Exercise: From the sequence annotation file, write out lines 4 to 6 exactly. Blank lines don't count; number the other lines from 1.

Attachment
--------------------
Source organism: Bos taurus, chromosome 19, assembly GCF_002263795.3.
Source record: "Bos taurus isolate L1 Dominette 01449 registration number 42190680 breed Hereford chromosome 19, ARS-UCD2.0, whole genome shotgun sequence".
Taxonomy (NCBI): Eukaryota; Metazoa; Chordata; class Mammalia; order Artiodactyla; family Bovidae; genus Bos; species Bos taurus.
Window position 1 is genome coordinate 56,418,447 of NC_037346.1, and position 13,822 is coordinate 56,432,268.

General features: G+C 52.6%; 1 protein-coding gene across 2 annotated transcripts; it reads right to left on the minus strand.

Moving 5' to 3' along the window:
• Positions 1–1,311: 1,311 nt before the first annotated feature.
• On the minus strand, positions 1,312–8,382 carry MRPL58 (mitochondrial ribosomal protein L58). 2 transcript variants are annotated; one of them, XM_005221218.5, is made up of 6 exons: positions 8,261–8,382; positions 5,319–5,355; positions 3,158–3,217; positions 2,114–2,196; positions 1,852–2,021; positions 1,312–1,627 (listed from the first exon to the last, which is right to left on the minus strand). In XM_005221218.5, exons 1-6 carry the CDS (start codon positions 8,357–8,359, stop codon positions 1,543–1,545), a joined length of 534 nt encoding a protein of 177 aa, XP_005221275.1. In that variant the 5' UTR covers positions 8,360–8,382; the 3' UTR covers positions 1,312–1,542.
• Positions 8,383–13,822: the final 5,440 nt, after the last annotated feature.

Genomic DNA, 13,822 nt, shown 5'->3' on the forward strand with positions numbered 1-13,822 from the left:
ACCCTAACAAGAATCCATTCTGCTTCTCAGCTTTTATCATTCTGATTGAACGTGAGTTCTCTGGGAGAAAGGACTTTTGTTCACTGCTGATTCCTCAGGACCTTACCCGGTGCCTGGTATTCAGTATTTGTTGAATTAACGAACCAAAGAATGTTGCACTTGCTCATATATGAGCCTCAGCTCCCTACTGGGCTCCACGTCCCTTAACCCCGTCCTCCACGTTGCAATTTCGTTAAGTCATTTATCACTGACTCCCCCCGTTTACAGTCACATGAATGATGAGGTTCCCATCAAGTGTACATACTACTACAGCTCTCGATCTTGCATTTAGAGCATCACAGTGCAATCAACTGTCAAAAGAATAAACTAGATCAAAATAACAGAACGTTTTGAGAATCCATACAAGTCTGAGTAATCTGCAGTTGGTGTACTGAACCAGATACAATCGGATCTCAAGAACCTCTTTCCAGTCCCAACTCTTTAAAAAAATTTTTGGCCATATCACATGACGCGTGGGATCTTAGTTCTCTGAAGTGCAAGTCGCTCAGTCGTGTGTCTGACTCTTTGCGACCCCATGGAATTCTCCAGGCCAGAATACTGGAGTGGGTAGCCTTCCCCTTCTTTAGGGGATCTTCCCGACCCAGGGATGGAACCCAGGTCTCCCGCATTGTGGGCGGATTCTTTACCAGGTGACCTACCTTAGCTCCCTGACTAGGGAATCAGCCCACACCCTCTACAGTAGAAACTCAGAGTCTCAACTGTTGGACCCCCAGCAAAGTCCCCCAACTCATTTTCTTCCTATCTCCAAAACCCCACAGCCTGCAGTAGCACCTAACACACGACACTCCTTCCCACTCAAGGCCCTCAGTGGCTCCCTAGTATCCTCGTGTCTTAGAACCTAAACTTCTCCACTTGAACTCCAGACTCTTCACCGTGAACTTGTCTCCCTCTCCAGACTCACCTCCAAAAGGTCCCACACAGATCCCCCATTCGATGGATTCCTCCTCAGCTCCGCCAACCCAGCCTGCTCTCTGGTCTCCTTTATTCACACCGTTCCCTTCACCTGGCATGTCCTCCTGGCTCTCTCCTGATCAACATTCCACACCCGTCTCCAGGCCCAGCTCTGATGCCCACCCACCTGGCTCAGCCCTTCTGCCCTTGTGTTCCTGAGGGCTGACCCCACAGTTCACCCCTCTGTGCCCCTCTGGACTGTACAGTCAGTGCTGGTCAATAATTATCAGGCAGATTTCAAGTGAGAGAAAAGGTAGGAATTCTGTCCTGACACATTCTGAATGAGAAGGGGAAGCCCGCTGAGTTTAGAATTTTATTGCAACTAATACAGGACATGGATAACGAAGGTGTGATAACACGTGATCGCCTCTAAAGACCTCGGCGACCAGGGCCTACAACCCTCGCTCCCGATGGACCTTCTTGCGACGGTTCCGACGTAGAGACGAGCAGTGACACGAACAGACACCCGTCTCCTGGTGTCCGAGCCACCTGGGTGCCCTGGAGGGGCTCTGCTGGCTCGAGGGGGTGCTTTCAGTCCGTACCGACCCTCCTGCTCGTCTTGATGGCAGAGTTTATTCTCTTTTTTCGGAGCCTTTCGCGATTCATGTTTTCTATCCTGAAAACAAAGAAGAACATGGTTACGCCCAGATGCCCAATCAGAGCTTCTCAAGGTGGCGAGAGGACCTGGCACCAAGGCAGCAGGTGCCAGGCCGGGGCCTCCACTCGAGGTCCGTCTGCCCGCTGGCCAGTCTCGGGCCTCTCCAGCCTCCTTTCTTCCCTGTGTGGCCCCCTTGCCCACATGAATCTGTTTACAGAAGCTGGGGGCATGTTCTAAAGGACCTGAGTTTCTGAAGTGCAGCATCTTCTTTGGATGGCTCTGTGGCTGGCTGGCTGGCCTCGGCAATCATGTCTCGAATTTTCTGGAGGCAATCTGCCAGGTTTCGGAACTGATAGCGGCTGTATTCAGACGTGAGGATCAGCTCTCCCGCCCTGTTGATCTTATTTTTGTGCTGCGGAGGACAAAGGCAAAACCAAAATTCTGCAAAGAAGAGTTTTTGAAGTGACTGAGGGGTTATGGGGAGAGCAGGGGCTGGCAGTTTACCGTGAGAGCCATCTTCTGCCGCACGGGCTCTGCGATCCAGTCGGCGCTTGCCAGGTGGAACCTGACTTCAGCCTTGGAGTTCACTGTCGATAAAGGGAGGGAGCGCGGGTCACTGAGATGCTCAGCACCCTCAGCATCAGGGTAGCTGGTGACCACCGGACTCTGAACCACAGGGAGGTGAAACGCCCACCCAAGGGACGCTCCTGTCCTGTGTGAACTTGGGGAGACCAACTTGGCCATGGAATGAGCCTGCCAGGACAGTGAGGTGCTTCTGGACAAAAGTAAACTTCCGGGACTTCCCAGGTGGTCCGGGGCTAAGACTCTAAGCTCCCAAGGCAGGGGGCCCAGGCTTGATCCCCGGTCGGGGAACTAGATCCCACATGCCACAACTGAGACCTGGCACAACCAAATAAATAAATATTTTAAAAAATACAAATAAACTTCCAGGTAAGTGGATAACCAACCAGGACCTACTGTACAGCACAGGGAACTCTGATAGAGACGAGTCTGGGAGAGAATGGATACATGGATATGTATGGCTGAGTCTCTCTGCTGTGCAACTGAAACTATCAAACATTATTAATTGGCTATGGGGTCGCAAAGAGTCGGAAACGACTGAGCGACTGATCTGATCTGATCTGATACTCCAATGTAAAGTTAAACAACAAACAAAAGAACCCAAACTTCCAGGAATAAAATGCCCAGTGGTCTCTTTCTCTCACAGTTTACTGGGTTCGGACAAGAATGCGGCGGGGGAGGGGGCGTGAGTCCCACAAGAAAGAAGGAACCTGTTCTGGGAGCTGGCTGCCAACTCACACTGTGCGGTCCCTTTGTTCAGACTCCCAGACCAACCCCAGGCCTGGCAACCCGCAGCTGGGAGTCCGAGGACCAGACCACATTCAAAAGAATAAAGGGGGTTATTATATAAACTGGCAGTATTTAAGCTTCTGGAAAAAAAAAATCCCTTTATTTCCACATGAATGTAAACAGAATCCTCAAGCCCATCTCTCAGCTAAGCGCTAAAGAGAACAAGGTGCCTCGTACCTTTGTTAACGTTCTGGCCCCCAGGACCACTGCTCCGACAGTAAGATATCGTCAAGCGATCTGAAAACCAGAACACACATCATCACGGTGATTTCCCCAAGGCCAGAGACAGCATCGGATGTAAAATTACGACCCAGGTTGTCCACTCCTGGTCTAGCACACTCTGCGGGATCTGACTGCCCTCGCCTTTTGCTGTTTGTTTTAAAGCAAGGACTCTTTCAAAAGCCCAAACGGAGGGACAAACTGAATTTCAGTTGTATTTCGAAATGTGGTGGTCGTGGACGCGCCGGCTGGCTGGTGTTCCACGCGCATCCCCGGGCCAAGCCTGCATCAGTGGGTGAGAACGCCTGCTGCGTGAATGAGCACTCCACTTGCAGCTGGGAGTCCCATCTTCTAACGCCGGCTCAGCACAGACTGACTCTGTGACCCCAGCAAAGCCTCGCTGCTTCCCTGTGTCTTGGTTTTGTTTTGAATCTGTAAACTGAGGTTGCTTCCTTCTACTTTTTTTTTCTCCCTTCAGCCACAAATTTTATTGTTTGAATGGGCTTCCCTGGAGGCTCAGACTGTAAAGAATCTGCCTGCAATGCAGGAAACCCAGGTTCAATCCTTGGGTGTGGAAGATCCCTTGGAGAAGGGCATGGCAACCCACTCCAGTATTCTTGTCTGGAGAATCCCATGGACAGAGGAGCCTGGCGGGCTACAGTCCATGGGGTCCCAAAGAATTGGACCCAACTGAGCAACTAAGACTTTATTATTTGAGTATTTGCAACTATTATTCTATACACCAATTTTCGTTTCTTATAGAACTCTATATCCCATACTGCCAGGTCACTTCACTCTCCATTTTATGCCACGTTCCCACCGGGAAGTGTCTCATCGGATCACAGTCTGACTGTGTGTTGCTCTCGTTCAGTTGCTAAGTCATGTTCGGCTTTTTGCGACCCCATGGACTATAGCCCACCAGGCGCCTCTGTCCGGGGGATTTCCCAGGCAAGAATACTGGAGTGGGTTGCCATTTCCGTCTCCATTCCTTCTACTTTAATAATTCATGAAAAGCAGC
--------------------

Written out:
Window position 1 is genome coordinate 56,418,447 of NC_037346.1, and position 13,822 is coordinate 56,432,268.

General features: G+C 52.6%; 1 protein-coding gene across 2 annotated transcripts; it reads right to left on the minus strand.

Moving 5' to 3' along the window: